I remember my first exposure to the stock market, in my high school economics class. The teacher’s assignment: take this imaginary money and invest it in the stock market however you see fit. The person with the most money at the end is the winner.
Now I enjoyed economics, and I enjoyed research, so upon hearing the assignment, the wheels in my head started spinning. “This should be a piece of cake,” I thought…find the best performing companies and invest heavily. My tragic error? Using short-term performance to try and predict winners. Needless to say, I failed miserably at this assignment.
Fast forward to my first year working in the finance industry, and being introduced to Modern Portfolio Theory. I remember someone questioning why we wouldn’t consider moving the total value of their portfolio to the emerging markets class of assets, seeing how that class had the best three year run of any asset class in the world economy at the time. Add to that everyone’s infatuation with China as the emerging power in the world, and I started to wonder if there wasn’t any merit to this argument. After reviewing the compelling arguments set forth in all the literature I had exposure to, and remembering the valuable lesson I learned in high school economics, I told myself that sticking with the plan was the way to go. *
2008 was the year following this lesson and emerging markets had the worst performance of any asset class on the globe — followed in 2009 by being the best again, and in 2011 being the worst again. In hindsight, I’m sure this fluctuation could be explained by global events and the like, but that is not important. No one could have had any idea, before each of these years, how emerging markets might perform in the following period.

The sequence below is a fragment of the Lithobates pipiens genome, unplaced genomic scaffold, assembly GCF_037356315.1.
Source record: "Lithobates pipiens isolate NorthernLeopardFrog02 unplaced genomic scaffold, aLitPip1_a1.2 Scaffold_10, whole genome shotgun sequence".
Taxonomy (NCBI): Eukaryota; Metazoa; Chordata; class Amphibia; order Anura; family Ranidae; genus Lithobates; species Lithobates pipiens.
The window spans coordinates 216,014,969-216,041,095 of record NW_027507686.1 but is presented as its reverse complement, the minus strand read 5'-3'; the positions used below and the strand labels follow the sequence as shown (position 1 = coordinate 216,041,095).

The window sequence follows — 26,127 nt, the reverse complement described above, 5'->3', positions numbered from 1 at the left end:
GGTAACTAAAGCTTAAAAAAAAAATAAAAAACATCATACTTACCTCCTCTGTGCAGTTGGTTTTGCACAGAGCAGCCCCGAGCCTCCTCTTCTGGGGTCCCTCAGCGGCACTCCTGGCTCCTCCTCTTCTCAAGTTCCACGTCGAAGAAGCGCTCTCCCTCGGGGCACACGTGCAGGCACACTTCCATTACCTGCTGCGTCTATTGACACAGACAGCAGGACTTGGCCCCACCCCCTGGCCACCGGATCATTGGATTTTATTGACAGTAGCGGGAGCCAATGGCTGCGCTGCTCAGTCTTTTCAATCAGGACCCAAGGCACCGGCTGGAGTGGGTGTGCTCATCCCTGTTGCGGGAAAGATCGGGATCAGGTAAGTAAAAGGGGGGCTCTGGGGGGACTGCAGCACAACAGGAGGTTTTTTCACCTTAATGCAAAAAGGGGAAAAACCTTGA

This is certainly not an indictment on emerging markets as an asset class, as it has actually performed quite well in the last 15 years. It is however an indictment on stock picking and market timing. There are no statistics out there that indicate anyone in the universe can successfully pick winners year after year on a consistent basis. There might be managers that get it right a couple years in a row, which can simply be explained by the old bell curve we learned about in statistics class. There are going to be winners every year and there are going to be losers every year, and someone is going to luck into outperforming the broad market index for a short period of time. But if picking winning stocks is hard…identifying that lucky manager is nearly impossible. Why not ride the market wave, and not have your retirement assets chewed up by fees and transaction costs incurred when always buying and selling…trying to find the needle in the haystack?
* I say I told myself, because the folks I work with would have never succumbed to investing someone’s entire net wealth into a single asset class, let alone one as volatile as emerging markets.
Index return data analyzed, provided by: MSCI Emerging Markets Index (gross dividends), copyright MSCI 2013, all rights reserved. Other data provided by Standard & Poor’s Index Service Group, Russell Investment Group, Dow Jones Indexes, Fama/French, Bloomberg, MSCI, Dimensional, Style Research, London Business School, Nomura Securities, Merrill Lynch, Pierce, Fenner & Smith, Incorporated, Barclays Bank PLC, & Citigroup